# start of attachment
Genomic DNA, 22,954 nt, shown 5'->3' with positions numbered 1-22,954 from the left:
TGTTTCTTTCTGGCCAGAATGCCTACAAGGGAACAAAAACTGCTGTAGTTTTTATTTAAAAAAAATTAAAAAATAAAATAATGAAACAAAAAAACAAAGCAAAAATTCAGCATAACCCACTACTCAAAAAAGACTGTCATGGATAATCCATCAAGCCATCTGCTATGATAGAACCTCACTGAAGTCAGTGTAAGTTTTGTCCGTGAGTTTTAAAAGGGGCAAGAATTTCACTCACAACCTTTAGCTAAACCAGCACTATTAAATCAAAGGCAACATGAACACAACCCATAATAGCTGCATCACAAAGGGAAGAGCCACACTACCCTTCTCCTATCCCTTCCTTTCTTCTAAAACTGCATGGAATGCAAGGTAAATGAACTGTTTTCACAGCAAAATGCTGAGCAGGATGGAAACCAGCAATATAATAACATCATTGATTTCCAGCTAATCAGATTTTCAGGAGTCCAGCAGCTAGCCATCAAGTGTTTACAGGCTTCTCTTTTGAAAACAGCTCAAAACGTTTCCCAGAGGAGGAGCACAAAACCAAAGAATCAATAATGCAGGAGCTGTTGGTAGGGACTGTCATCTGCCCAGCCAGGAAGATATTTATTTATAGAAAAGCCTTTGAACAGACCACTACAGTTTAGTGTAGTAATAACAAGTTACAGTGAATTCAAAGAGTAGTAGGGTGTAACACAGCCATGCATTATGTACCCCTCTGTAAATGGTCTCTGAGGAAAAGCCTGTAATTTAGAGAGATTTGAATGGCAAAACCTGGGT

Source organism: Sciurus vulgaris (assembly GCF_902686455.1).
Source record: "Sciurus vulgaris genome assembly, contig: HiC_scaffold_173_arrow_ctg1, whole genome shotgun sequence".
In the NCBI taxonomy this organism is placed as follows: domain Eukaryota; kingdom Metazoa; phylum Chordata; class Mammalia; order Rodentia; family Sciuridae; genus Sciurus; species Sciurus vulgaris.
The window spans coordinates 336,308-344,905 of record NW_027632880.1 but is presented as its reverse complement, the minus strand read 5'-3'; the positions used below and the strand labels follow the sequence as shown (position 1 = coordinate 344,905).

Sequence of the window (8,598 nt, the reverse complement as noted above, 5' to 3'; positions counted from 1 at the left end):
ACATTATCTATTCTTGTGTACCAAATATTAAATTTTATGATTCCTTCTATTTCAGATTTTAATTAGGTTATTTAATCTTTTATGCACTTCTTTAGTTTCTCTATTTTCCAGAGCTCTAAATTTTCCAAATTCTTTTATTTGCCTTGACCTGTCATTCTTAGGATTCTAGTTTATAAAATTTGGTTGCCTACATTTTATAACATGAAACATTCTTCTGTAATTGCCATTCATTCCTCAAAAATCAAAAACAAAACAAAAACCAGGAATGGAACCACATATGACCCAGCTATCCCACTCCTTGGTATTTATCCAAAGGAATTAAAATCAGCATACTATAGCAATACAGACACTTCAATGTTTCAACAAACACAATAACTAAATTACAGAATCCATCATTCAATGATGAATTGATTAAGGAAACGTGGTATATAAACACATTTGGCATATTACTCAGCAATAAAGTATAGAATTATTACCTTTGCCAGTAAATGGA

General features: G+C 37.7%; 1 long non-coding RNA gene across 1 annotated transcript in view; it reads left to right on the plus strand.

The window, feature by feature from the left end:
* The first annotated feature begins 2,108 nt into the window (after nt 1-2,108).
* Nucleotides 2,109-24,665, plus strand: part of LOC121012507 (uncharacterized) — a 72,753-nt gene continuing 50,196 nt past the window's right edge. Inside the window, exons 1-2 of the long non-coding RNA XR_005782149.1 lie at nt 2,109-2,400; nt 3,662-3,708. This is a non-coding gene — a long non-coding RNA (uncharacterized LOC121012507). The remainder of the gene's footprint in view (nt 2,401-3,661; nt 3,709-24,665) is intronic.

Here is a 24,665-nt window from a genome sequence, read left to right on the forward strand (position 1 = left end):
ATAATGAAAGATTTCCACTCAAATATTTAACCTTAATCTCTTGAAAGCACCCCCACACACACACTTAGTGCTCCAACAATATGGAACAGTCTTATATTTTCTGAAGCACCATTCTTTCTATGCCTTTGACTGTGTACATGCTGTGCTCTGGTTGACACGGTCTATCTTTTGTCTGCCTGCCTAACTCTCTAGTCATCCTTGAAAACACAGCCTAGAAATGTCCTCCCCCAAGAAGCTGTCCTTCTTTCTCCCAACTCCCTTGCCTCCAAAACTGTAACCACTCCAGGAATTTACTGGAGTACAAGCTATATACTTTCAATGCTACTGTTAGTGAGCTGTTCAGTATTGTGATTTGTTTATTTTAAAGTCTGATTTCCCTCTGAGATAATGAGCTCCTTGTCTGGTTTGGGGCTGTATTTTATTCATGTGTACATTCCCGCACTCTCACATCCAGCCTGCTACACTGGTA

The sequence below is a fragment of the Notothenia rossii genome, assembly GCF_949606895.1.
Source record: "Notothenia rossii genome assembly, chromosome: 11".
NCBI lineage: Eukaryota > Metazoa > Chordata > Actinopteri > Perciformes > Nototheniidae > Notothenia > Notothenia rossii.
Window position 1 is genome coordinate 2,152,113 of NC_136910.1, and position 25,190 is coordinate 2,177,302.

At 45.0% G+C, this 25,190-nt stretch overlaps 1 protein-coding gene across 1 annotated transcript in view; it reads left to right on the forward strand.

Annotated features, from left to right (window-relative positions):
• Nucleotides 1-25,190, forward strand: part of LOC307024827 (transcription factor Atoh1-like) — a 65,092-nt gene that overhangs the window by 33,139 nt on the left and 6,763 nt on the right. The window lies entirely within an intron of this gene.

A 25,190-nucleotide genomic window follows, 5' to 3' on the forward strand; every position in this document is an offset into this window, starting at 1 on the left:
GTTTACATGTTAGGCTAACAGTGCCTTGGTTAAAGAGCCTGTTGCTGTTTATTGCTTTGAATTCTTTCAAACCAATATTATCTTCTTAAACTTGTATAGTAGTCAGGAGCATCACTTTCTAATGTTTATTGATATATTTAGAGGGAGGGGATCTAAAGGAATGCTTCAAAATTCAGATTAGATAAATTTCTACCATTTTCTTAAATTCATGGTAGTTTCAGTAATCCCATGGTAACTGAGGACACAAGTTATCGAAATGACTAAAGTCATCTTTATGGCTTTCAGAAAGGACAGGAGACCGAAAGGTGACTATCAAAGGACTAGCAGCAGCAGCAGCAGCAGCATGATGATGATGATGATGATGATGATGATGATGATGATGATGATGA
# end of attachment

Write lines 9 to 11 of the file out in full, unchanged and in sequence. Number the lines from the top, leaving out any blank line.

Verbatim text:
General features: G+C 37.7%; 1 long non-coding RNA gene across 1 annotated transcript in view; it reads left to right on the plus strand.

The window, feature by feature from the left end:
* The first annotated feature begins 2,108 nt into the window (after nt 1-2,108).